There’s more to business continuity planning and execution than cashing the insurance check after a fire or flood. Most business insurance won’t cover the intangibles. In the case of a serious data loss or breach, money will not restore years of irreplaceable company data.
How disasters affect the business
If you don’t want to be part of the unfortunate 25 percent of businesses that do not come back after a disaster, you need to consider the potential implications and impact of a disaster, which could be fire, flood, storm or a takedown of the company computer network. Those losses could be:
- Financial — Lost profits, lower market share, regulatory fines, data breach penalties, etc. Take the monthly revenue of a company and divide it by zero.
- Reputation, damage to your brand, bad publicity. How well a company safeguards its own and its clients’ interests is part of the brand image.
- Litigation, loss of business license or liability because of subsequent court claims. Look for costs, even if the company survives a judgment.
- Breach of contract — Inability to meet service obligations to clients. A disruption in business can have a ripple effect up and down the supply chain.
- Going dead in the water, frozen business objectives and missed market opportunities. This may not be quantifiable in terms of money, but if the business stops growing and falls out of the race, it may have to bow out.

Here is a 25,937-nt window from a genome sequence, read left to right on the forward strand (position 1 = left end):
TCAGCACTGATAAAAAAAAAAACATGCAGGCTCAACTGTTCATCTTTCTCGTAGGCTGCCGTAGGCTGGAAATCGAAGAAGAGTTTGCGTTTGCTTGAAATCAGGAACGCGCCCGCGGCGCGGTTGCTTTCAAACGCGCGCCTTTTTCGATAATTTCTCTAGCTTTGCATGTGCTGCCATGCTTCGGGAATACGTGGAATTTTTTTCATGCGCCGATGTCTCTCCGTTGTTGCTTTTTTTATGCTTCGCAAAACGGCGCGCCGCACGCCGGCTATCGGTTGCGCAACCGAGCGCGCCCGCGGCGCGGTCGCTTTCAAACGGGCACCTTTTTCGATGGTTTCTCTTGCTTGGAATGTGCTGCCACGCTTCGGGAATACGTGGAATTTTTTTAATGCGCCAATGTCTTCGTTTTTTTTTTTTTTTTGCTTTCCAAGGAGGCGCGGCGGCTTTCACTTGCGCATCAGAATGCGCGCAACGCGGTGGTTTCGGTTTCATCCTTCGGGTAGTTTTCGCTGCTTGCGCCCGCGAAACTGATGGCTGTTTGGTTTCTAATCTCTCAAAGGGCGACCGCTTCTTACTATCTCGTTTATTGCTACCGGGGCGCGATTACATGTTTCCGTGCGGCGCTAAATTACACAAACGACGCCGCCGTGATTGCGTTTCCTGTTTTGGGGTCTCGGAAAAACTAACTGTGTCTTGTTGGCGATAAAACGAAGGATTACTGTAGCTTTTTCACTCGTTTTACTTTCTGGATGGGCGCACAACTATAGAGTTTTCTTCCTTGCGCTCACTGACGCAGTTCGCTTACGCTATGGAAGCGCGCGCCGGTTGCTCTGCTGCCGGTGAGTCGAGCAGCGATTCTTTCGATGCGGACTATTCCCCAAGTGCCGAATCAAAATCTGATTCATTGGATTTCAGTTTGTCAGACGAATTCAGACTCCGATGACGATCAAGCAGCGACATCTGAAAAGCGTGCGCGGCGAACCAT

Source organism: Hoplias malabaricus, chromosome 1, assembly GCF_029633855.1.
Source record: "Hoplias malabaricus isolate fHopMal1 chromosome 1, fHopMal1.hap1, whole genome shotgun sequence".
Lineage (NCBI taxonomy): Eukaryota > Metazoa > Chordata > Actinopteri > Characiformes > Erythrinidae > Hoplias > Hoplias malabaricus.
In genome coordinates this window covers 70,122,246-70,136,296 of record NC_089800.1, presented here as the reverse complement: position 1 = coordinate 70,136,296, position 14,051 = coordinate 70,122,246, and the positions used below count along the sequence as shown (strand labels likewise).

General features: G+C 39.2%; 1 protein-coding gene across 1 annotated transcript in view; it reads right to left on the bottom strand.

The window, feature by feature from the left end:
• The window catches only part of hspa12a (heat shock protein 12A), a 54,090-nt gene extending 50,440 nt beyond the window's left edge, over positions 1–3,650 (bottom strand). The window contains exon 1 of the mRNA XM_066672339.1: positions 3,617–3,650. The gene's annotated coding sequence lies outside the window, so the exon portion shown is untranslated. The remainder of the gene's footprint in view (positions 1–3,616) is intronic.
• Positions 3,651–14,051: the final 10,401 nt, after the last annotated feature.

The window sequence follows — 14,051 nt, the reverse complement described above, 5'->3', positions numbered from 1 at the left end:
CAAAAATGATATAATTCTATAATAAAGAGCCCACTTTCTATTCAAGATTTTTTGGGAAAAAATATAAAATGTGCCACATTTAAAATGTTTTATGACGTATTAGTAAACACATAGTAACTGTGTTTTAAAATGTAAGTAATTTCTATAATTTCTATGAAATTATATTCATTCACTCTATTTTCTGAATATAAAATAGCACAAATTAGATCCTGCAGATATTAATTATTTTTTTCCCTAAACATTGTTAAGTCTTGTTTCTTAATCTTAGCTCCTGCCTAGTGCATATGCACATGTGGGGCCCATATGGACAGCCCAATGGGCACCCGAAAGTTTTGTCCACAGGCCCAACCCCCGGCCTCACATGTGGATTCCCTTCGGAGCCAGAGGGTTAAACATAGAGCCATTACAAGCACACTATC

Most companies are not ready
As reported by PRNewswire.com, in a 2014 survey of 1,000 businesses of all sizes, the Disaster Recovery Preparedness Council reported that nearly three-quarters of survey respondents are not taking “adequate steps to protect their data and IT systems.” Other alarming findings were:
Lack of adequate disaster recovery budgets (64 percent)
Cost-conscious managers might ask, “How much does it cost?” The focus should be more on, “How much would a serious data breach cost?” Ask the former CEO of Target how much his data breach cost.
No fully documented disaster recovery plan (60 percent)
A basic principle of management is that for every job there is to do, someone must be designated to do it. Someone who intimately knows the business must be held responsible for business continuity. That person must develop a plan that focuses on what the business does, how it does it, and what it must do to continue generating income after a disaster.
Worse news: Of the 40 percent who have a plan, only 23 percent have tested the plan. No plan completely survives its first contact with real-world situations. The plan must be a reliable roadmap and checklist for remediation based on what the business will encounter during a disaster.
Plan testers consistently failed their own DR drills (65 percent)
Whether this bad news is a result of a bad plan or poor player performance — or both — it highlights the need to pay constant attention to both.
Downtime and outage costs
- Outages of critical apps (78 percent)—Those are the applications that actually run the business — accounts payable/receivable, etc.
- Losses ranging from a few thousand dollars to more than $5 million (63 percent) — The aforementioned Target breach cost $39 million in fines and a disastrous quarterly earnings slip.
- Data centers down for up to two weeks for respondents who experienced outages (28 percent). Can your business afford a two-week hiatus with no access to inventory, orders and customer data?
The foregoing is one potential answer to the question, “How much will the plan cost?”
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